Business Links, which provides impartial business advice to start-ups and SMEs, launched in 1996, but has been modified amid criticism some in the network were guilty of being ‘too inward looking’. Some of its advisers are accountants.
Theresa Graham, Baker Tilly partner and SBS national steering board member, said: ‘The relaunch represents a second chance for the Business Links movement. It will certainly not get a third. The SBS has to demonstrate that it realises its customers are SMEs and not the civil service. It has to be customer facing rather than inward facing,’ she added.
Changes to the Business Links include a reduction in the number of regional partners from 81 to 45. Some 32 of these were involved in the previous programme with the remaining 13 having been decided after compulsory competitive tendering.
Some of the main objectives for the BL include funding for small businesses and to help equip businesses with the information to be able to perform good management practices for themselves.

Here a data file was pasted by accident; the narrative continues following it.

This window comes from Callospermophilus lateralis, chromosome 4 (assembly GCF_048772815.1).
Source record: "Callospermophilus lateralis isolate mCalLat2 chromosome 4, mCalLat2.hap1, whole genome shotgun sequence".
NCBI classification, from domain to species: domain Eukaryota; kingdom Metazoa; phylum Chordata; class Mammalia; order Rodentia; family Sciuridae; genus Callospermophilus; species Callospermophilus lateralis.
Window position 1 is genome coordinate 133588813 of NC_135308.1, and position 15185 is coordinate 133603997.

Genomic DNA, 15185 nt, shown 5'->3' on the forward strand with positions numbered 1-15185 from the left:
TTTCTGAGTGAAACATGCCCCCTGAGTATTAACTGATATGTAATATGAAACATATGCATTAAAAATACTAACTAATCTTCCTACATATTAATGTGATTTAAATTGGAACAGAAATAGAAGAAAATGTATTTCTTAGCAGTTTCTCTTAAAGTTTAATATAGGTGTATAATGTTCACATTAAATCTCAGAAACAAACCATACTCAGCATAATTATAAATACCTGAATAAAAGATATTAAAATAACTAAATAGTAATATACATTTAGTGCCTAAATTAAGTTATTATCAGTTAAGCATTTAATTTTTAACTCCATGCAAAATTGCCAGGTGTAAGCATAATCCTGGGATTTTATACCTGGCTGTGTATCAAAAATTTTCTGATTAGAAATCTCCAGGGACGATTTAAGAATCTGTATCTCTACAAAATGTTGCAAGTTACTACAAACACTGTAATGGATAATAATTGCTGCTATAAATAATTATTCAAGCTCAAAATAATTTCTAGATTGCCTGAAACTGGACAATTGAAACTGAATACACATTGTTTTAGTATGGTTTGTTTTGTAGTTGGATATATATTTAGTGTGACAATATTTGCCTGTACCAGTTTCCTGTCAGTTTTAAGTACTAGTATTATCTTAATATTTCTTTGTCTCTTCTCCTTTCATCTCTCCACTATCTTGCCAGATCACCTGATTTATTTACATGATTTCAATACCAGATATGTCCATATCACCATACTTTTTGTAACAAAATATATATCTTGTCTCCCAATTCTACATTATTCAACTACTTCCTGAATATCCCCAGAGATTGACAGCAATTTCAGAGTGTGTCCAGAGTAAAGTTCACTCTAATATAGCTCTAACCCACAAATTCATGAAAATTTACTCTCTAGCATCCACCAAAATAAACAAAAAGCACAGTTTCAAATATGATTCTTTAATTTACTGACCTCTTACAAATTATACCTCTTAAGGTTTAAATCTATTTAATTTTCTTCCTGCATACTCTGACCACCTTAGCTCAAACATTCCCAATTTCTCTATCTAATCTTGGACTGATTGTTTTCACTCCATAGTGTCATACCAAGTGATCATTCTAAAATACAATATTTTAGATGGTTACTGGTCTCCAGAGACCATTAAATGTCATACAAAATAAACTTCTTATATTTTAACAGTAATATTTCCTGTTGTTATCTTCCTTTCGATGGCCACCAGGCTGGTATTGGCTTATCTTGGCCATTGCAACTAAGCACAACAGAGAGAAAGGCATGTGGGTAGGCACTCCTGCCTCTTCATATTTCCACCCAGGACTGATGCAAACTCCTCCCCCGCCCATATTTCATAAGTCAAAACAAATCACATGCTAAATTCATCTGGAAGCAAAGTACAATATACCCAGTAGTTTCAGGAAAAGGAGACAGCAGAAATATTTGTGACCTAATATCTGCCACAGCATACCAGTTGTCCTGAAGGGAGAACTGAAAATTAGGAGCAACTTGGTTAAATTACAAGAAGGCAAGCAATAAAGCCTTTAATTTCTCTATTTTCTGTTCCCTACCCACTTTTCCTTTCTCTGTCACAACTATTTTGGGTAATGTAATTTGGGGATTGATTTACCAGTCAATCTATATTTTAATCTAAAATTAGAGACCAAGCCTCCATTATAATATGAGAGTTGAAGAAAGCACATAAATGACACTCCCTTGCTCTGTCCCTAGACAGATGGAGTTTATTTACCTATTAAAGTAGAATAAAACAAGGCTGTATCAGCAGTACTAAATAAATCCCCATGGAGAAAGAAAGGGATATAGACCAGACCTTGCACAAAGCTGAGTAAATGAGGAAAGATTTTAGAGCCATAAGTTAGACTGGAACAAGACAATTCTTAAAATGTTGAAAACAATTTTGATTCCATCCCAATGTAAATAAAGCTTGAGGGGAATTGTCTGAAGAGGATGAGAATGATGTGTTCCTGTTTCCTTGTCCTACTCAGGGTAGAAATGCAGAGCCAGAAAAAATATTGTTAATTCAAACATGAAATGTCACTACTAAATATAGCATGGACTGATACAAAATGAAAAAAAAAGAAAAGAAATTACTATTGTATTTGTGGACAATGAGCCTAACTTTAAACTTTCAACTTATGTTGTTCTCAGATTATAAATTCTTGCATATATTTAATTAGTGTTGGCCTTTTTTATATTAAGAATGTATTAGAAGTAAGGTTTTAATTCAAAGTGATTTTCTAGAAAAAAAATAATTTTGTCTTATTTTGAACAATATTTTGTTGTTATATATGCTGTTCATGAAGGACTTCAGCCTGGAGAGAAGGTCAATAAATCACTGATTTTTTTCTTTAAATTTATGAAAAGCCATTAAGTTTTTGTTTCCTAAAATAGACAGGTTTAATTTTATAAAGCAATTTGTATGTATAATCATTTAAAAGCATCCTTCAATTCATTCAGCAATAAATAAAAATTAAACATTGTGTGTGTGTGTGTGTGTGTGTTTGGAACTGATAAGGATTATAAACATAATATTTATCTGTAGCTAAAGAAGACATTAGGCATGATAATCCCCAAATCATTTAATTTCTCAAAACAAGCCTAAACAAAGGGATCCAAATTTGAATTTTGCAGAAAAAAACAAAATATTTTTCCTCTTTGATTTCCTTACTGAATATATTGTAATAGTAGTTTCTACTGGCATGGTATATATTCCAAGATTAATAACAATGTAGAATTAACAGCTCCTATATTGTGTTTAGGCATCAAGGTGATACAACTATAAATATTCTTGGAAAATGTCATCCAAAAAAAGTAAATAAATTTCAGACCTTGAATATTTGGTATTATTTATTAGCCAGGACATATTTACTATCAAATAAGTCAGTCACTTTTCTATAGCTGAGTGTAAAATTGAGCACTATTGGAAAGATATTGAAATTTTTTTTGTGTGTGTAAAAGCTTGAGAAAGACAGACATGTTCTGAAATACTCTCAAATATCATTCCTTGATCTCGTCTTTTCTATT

David Irwin, SBS chief executive, said: ‘Following an intensive contracting process, we are confident that all Business Link partners will have the needs of small businesses uppermost in their minds. This is being reinforced by a commitment to improve the quality of those working in the Business Link Network.
‘We are adopting revised standards for business advisers and other staff. Staff will be assessed against those standards,’ he added.
How accountants help start-up SMEs
A major role for the Small Business Service is to ensure government departments are thinking about the effects of their actions on small businesses. It should also provide top class support to start-ups and SMEs right across the country.
The Business Links provide independent and impartial business advice, information and services to help SMEs and those trying to start up new businesses. Advisers include accountants who offer their services free of charge part-time.
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